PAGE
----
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A Rancher's Woman (Creed's Crossing Historical)

A Rancher's Woman (Creed's Crossing Historical) - E. Ayers I loved the historical and domestic detail in this novel, and the insight into life on the reservation. The hero was tough and unusual, and I was rooting for him throughout. Great read!

Autumn Masquerade

Autumn Masquerade - Gemma Juliana This story has a great premise. The heroine is psychic - only her boss doesn't know it. Anna conceals her abilities from her colleagues, frightened of what they will think of her. Only trouble is, she's falling for her boss fast...and her boss has a wife. A wife who died, and who is passing on messages. How will Anna resolve this dilemma? The question kept me reading until the end! I also loved how the autumn theme was developed in the book, for example in the colours of the clothes. That was a lovely touch. A lovely, uplifting read!

The Snow Bride

The Snow Bride - Lindsay Townsend I read this novel during a summer heatwave, but the scenes of ice and snow were so vividly described I was easily swept into this medieval love story. Magnus is a magnificent hero - ugly and battle-scarred, he is the heroic beast to the healer Elfrida's beauty.
The scenes between these two lovers were both passionate and witty. They are drawn into a battle with evil, and the danger that lurks in the frozen forests is like a palpable presence.
This is a passionate read, and full of suspense, and I thoroughly enjoyed it.

The Best Man

The Best Man - Kristan Higgins This is the first book I've read by Kristan Higgins, and I'll defnitely be reading more. Loved the humour and loved the hero. One of my favourite romances of 2013.

Three Weddings and a Baby

Three Weddings and a Baby - Fiona Harper Fiona Harper is one of my favourite Mills & Boon authors. This book is one of a series dealing with three different women. I'm sorry only to give it three stars, because I did like it - but not as much as the other two! So what to do? If you've never tried Fiona Harper, I can strongly recommend her, especially Swept Off Her Stilletos - my favourite of hers, and one of the other books in this series. (The third in the series is Invitation to the Boss's Ball.) I love her style of writing - she has some great characters and I like her quiet wit.

In Bloom

In Bloom - Matthew Crow Loved the voice of the main character, Frankie, and his mum is brilliant. A poignant read. I kept thinking about it for a long time after I'd finished it.

The Unknown Ajax

The Unknown Ajax - Georgette Heyer Whenever I want a guaranteed great read, I turn to Georgette Heyer. I've read this novel several times, and it's one of my favourites of hers. The humour is brilliant, the characters are well-drawn (I particularly love the foppish Claud and his venomous-witted brother Vincent), the setting on the Sussex marshes is eery, and the resolution of the plot is both over-the-top and masterly at the same time. I would give it 5 stars if the heroine were a bit less passive (unusual to have such a passive heroine in a Heyer novel. I'm reading Faro's Daughter next, to remind myself how strong her female leads usually are.)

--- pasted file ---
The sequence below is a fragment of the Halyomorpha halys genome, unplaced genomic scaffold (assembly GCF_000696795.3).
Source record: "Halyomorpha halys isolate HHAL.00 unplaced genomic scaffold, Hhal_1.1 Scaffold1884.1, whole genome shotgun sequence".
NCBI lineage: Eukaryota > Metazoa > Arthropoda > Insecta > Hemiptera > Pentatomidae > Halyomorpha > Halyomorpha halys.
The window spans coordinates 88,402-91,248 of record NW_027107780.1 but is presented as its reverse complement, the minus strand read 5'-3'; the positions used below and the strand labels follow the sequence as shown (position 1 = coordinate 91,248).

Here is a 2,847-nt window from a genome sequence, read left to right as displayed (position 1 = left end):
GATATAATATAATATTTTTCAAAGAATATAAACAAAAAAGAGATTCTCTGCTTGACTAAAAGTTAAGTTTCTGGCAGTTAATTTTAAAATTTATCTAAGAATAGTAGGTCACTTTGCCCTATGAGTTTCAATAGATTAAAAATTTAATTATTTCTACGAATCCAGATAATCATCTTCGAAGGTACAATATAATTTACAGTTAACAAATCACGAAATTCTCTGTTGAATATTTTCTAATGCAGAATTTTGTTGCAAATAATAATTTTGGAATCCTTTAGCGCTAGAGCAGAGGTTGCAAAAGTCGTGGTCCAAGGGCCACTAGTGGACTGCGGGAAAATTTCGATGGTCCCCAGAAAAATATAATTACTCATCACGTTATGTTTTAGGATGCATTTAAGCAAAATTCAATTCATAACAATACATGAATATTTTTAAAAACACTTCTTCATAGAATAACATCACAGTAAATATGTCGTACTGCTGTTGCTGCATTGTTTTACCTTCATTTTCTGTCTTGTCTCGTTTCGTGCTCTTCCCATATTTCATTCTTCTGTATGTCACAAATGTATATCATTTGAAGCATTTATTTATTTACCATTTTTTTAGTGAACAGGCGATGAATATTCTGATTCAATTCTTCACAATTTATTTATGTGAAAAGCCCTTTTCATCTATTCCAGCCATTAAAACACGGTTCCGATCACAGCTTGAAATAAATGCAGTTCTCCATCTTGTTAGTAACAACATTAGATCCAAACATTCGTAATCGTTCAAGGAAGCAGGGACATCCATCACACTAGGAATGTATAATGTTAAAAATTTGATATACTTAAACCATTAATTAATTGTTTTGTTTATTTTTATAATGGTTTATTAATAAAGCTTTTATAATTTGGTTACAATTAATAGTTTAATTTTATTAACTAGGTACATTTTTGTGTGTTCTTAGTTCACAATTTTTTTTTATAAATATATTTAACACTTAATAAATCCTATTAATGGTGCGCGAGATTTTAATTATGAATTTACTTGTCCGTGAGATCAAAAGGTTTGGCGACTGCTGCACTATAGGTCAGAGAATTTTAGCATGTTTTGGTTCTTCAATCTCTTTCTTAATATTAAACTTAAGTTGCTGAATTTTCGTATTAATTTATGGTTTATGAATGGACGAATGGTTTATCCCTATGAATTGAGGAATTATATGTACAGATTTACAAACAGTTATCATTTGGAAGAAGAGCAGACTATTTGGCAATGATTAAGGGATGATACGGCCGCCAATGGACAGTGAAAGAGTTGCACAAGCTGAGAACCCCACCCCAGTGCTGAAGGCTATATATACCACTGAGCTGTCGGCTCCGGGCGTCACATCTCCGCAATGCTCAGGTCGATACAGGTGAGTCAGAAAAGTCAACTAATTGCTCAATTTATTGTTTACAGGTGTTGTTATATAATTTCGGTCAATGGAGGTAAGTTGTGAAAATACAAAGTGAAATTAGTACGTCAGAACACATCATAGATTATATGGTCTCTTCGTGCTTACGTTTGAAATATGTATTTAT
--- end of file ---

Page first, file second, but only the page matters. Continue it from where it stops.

If you've never read any Georgette Heyer, I envy you. You're in for a great treat.

The Last Telegram

The Last Telegram - Liz Trenow The setting for The Last Telegram is a silk mill, given over to the production of parachute silk during WWII. I found this a well-researched and fascinating read. My full review can be found here: http://helenafairfax.com/2013/05/17/parachutes-bombs-and-silk-a-review-of-liz-trenows-the-last-telegram/

The Windflower

The Windflower - Laura London This is a classic romance novel which was first published in the 1980s, and I can't believe it's now out of print. If I tell you the plot it will seem a total cliche - innocent girl gets abducted by pirates, and falls for one of the pirate chiefs - but there's far more to the book than this. The dialogue is funny, the sexual tension remains high throughout, the characters are well-drawn and believable and the era well-researched. It's a romantic, witty and melodramatic epic and a classic page-turner. Laura London is the pseudonym of Tom and Sharon Curtis, and I bet the authors had great fun writing it. I loved it!

Parade's End

Parade's End - Ford Madox Ford, Robie MacAuley This is one of the best books I've ever read. So brilliant, in fact, I find it hard to describe why I LOVE it so much! The author evokes the emotions of his characters with unique brilliance, using a stream of conscious style of writing to describe inner dialogue, so that we feel exactly what each character feels, especially at moments of great stress. Not only this, but the characters themselves are infinitely well-drawn and their actions believable, totally sympathetic and consistent throughout. The descriptions of what it was like to serve in the First World War are also vivid and again (I think) unique in that they describe not just the horror but also the constant organisational effort involved in moving troops about, and sometimes just the sheer boredom of it all.
Finally, the descriptions of the English countryside - a vanishing landscape in the early 20th century - are just perfect. The scene where Christopher Tietjens (the hero) and Valentine Wannop fall in love whilst riding a horse and cart all night through thick fog was so real for me I wished I could actually be in it.
I wish I could write like Ford Madox Ford. That's all I can say.